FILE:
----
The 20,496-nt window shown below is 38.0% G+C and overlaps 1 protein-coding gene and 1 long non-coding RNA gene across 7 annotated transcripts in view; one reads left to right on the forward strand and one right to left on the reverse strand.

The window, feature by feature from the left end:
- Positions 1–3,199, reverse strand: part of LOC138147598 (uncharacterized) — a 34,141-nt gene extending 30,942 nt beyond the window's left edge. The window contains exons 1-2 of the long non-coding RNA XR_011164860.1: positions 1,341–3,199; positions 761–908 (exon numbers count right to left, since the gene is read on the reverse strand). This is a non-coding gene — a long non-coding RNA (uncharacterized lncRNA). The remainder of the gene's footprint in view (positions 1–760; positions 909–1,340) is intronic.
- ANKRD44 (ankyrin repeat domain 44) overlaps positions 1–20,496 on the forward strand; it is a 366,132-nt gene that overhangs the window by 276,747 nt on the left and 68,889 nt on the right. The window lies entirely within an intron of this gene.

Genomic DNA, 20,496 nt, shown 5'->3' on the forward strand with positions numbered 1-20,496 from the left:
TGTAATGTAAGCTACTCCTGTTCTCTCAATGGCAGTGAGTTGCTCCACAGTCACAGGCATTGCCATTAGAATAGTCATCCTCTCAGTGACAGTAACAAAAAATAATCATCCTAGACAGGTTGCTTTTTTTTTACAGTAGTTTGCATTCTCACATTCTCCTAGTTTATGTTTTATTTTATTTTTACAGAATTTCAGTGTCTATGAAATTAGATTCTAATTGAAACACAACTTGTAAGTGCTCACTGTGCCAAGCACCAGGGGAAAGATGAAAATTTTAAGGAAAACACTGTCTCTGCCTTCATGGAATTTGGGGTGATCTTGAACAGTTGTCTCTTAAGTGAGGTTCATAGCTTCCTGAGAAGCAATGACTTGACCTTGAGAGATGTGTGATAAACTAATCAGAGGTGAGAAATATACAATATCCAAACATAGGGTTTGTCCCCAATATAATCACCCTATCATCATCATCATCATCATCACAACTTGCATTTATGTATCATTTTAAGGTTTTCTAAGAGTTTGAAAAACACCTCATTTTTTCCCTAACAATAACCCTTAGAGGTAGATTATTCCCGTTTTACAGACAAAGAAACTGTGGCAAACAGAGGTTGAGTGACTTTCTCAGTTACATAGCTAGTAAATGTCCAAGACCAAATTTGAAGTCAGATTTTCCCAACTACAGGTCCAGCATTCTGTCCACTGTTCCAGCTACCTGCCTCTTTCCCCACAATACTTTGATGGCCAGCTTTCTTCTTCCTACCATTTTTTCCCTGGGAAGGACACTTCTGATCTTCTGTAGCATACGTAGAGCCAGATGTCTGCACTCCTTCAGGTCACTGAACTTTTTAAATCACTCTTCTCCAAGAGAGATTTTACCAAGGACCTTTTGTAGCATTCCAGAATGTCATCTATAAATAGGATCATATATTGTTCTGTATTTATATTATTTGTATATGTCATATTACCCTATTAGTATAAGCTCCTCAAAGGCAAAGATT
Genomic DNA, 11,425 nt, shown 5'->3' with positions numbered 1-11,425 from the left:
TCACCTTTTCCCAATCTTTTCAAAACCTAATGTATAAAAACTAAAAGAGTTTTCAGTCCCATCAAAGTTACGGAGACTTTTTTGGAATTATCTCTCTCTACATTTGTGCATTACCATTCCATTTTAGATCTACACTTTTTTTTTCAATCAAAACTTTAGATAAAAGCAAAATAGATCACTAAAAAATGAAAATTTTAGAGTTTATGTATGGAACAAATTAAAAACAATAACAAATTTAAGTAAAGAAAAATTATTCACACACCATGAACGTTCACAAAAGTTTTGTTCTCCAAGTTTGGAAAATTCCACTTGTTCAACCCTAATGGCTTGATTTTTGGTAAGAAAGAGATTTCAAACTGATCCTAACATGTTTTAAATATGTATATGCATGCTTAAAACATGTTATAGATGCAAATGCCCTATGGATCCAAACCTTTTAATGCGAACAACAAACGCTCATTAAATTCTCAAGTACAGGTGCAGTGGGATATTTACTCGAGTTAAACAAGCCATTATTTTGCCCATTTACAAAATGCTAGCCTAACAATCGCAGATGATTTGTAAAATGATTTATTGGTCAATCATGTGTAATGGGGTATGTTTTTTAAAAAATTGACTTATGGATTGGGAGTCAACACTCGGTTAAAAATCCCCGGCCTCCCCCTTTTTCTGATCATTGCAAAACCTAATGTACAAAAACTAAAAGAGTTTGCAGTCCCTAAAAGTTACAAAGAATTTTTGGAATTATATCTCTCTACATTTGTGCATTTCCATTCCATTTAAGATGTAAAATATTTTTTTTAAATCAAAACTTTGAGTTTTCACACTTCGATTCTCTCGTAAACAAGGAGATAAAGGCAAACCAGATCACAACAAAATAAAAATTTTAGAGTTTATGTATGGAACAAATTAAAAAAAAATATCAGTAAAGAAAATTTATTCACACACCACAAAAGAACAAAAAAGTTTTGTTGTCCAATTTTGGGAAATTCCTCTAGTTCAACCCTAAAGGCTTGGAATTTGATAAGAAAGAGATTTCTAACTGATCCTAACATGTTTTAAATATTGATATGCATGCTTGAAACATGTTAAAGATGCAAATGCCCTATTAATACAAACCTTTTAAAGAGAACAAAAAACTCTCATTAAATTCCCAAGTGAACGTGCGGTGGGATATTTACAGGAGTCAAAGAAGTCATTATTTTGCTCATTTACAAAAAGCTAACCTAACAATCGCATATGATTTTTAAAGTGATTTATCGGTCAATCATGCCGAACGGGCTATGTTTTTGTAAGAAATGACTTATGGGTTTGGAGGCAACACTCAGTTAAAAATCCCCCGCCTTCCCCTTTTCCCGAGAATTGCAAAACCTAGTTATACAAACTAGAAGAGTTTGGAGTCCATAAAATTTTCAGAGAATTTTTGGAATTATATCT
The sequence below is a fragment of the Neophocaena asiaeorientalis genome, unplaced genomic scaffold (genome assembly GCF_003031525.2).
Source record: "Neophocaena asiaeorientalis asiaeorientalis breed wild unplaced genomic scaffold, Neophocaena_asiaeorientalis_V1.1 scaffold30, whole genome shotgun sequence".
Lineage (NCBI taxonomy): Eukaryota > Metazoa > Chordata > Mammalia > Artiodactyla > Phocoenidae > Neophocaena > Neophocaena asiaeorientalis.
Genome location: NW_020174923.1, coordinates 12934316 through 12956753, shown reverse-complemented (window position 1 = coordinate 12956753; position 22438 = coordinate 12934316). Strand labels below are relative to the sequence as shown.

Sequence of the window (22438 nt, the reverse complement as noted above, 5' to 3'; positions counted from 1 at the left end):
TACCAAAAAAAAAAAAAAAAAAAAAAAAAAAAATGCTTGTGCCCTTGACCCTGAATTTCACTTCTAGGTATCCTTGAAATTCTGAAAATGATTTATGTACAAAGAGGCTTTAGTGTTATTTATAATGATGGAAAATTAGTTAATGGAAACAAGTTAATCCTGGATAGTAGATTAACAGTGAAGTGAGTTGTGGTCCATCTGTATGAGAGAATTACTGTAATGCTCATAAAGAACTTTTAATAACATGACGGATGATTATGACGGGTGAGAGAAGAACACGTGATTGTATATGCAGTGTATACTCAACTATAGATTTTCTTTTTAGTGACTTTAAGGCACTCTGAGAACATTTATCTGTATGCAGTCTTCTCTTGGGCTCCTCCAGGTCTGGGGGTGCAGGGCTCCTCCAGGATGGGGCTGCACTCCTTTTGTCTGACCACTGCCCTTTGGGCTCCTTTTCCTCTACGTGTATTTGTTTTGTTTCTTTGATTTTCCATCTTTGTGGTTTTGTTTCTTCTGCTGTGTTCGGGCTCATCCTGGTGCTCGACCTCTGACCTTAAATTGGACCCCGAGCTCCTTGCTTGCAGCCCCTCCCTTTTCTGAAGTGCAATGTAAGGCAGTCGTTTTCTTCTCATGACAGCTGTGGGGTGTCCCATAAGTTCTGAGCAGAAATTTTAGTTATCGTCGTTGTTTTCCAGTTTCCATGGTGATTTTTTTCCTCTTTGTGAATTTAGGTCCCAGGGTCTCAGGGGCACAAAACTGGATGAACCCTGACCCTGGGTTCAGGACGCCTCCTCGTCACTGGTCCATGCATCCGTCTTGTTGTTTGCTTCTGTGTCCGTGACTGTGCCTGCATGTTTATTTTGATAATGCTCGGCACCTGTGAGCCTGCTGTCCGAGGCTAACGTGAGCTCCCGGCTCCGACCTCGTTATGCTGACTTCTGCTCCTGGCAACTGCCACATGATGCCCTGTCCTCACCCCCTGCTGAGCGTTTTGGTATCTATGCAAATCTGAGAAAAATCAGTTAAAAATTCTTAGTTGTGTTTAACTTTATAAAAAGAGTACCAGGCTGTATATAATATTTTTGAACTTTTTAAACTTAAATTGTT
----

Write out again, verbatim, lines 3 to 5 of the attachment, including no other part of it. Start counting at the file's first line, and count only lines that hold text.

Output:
- Positions 1–3,199, reverse strand: part of LOC138147598 (uncharacterized) — a 34,141-nt gene extending 30,942 nt beyond the window's left edge. The window contains exons 1-2 of the long non-coding RNA XR_011164860.1: positions 1,341–3,199; positions 761–908 (exon numbers count right to left, since the gene is read on the reverse strand). This is a non-coding gene — a long non-coding RNA (uncharacterized lncRNA). The remainder of the gene's footprint in view (positions 1–760; positions 909–1,340) is intronic.
- ANKRD44 (ankyrin repeat domain 44) overlaps positions 1–20,496 on the forward strand; it is a 366,132-nt gene that overhangs the window by 276,747 nt on the left and 68,889 nt on the right. The window lies entirely within an intron of this gene.

Genomic DNA, 20,496 nt, shown 5'->3' on the forward strand with positions numbered 1-20,496 from the left: